The FCC recently reported a decrease of approximately 60% of consumer robocall complaints and a drop of approximately 30% in volume of “unwanted robocalls” that were placed in the first half of 2020 as compared to the first half of 2019. Considering that the FCC adopted the first-of-its-kind “call blocking by default” framework in June 2019, some might wonder: Does this mean the FCC’s “call blocking by default” framework has been successful?
While the FCC cited to voice service providers reporting that they have so far only discovered less than 1% of – or as few as 0.2% of – blocked calls to be false positives, the seemingly low percentage still means that millions of lawful and wanted calls have been erroneously blocked. For example, Hiya reported that it has blocked nearly 800 million calls in 2019, which could mean that 0.2% of which – 1.6 million calls – had been blocked in error in that year. Likewise, Nomorobo blocked over 512 million robocalls in 2019; its blocking platform may have affected the delivery of 1.024 million lawful calls in that year.
The FCC’s Consumer and Governmental Affairs Bureau last week issued a declaratory ruling resolving a long-pending Petition on the question of whether certain healthcare-related calls, given their significance and value for consumers, should be entirely exempted from the TCPA’s prior express consent requirement, or at least exempted as long as consumers are allowed to opt out of the calls. The Bureau declined the petitioner’s invitation to create new healthcare exemptions or expand the scope of exemptions already in place for certain types of health-care-related calls.
The United States District Court for the District of Connecticut recently granted a Defendant’s motion to dismiss Plaintiffs’ TCPA claims because Plaintiffs failed to adequately allege facts supporting an inference that Defendant (1) used an automatic telephone dialing system (“ATDS”) and (2) failed to maintain an internal do-not-call list. Sterling v. Securus Technologies, Inc., 2020 WL 2198095 (D. Conn. May 6, 2020). Plaintiffs originally sued multiple Defendants for negligent and willful violations of the TCPA. Id. at *1. Defendants removed the case to federal court and filed motions to dismiss the original Complaint. Id. Plaintiff amended, and Defendants again moved to dismiss. Id. The Court dismissed all claims against Defendants. Id. The Court then granted Plaintiffs’ motion for leave to file a Second Amended Complaint. Id. at *2. Plaintiffs’ Second Amended Complaint only named Defendant Securus, and Defendant again moved to dismiss. Id.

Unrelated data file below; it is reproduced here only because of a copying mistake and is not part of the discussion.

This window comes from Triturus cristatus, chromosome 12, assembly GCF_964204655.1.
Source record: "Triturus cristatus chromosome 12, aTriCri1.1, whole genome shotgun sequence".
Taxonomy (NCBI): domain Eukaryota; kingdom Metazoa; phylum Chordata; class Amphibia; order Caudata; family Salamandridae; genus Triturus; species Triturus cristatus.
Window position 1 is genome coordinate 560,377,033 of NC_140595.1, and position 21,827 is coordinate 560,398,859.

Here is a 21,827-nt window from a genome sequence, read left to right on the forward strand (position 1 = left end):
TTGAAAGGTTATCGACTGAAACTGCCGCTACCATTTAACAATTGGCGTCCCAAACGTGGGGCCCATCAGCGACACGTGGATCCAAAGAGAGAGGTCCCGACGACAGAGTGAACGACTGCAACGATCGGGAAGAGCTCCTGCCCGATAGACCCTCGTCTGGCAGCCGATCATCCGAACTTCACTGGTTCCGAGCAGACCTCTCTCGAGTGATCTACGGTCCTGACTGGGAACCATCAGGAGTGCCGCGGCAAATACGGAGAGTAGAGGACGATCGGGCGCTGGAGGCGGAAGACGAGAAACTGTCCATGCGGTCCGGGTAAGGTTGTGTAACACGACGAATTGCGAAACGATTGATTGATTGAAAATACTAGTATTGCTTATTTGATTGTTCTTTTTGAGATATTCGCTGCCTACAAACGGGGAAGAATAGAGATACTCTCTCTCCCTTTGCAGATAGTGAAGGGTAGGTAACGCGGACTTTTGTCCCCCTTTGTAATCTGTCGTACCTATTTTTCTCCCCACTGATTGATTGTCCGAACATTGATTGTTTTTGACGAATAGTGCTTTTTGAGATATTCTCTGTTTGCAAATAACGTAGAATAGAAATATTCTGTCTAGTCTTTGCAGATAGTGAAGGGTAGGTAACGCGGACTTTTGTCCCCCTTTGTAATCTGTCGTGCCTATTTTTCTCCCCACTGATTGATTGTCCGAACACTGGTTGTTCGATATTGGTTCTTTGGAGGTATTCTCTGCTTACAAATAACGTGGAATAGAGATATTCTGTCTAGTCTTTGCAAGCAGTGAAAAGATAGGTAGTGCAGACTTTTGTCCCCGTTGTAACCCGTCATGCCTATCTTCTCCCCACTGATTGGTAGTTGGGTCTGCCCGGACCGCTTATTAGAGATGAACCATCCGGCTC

The Eleventh Circuit recently affirmed the district court’s summary judgment ruling that a defendant’s calls did not violate the Telephone Consumer Protection Act (“TCPA”) because consumers cannot unilaterally revoke consent that was part of a bilateral contract.
In Medley v. Dish Network, LLC, No. 18-13841, 2020 WL 2092594 (11th Cir. May 1, 2020), Medley entered a two-year contract with DISH for satellite television services. As part of the service contract, Medley provided her cell phone number to DISH and expressly authorized DISH “‘to contact [her] regarding [her] DISH Network account or to recover any unpaid portion of [her] obligation to DISH, through an automated or predictive dialing system or prerecorded messaging system.’” Medley, 2020 WL 2092594, at *1. Approximately eleven months later, Medley temporarily suspended her service under an optional provision of the contract, which triggered a $5.00 monthly fee in lieu of service charges. Medley then underwent bankruptcy, which discharged approximately $800 that she owed to DISH. Following this discharge, DISH called Medley to recover outstanding fees accrued as a result of her temporary pause in service. In response to emails from DISH, Medley’s bankruptcy lawyer sent DISH faxes stating that the lawyer represented Medley with regard to her debts. DISH continued to contact Medley following these faxes.